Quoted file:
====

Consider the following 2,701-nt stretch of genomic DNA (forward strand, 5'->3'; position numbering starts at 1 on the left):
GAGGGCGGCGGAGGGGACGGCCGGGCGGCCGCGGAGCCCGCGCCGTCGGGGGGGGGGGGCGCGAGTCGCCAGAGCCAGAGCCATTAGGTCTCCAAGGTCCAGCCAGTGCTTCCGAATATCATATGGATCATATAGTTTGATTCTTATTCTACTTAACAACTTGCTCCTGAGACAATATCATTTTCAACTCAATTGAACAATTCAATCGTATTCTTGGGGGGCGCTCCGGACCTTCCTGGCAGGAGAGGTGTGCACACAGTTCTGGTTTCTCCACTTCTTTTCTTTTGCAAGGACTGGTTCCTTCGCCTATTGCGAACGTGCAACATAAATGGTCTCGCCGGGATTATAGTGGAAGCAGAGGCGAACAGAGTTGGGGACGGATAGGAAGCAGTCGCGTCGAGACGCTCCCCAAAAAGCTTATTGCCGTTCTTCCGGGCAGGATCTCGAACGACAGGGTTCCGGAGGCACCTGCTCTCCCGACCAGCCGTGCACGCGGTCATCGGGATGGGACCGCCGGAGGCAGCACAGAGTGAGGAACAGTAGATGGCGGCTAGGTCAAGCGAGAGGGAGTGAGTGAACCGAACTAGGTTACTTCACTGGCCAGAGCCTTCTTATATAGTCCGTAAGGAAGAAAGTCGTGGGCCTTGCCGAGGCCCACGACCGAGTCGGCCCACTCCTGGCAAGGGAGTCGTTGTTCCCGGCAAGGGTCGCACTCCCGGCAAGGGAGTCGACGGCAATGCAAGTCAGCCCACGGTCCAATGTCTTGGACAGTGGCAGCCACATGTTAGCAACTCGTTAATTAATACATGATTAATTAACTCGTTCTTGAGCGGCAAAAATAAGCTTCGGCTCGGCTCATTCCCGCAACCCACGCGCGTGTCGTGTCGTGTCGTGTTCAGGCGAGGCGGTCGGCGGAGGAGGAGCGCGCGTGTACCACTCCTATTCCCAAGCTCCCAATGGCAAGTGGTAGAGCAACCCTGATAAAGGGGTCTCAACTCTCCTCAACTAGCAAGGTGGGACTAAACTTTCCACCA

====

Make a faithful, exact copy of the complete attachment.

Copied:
Consider the following 2,701-nt stretch of genomic DNA (forward strand, 5'->3'; position numbering starts at 1 on the left):
GAGGGCGGCGGAGGGGACGGCCGGGCGGCCGCGGAGCCCGCGCCGTCGGGGGGGGGGGGCGCGAGTCGCCAGAGCCAGAGCCATTAGGTCTCCAAGGTCCAGCCAGTGCTTCCGAATATCATATGGATCATATAGTTTGATTCTTATTCTACTTAACAACTTGCTCCTGAGACAATATCATTTTCAACTCAATTGAACAATTCAATCGTATTCTTGGGGGGCGCTCCGGACCTTCCTGGCAGGAGAGGTGTGCACACAGTTCTGGTTTCTCCACTTCTTTTCTTTTGCAAGGACTGGTTCCTTCGCCTATTGCGAACGTGCAACATAAATGGTCTCGCCGGGATTATAGTGGAAGCAGAGGCGAACAGAGTTGGGGACGGATAGGAAGCAGTCGCGTCGAGACGCTCCCCAAAAAGCTTATTGCCGTTCTTCCGGGCAGGATCTCGAACGACAGGGTTCCGGAGGCACCTGCTCTCCCGACCAGCCGTGCACGCGGTCATCGGGATGGGACCGCCGGAGGCAGCACAGAGTGAGGAACAGTAGATGGCGGCTAGGTCAAGCGAGAGGGAGTGAGTGAACCGAACTAGGTTACTTCACTGGCCAGAGCCTTCTTATATAGTCCGTAAGGAAGAAAGTCGTGGGCCTTGCCGAGGCCCACGACCGAGTCGGCCCACTCCTGGCAAGGGAGTCGTTGTTCCCGGCAAGGGTCGCACTCCCGGCAAGGGAGTCGACGGCAATGCAAGTCAGCCCACGGTCCAATGTCTTGGACAGTGGCAGCCACATGTTAGCAACTCGTTAATTAATACATGATTAATTAACTCGTTCTTGAGCGGCAAAAATAAGCTTCGGCTCGGCTCATTCCCGCAACCCACGCGCGTGTCGTGTCGTGTCGTGTTCAGGCGAGGCGGTCGGCGGAGGAGGAGCGCGCGTGTACCACTCCTATTCCCAAGCTCCCAATGGCAAGTGGTAGAGCAACCCTGATAAAGGGGTCTCAACTCTCCTCAACTAGCAAGGTGGGACTAAACTTTCCACCA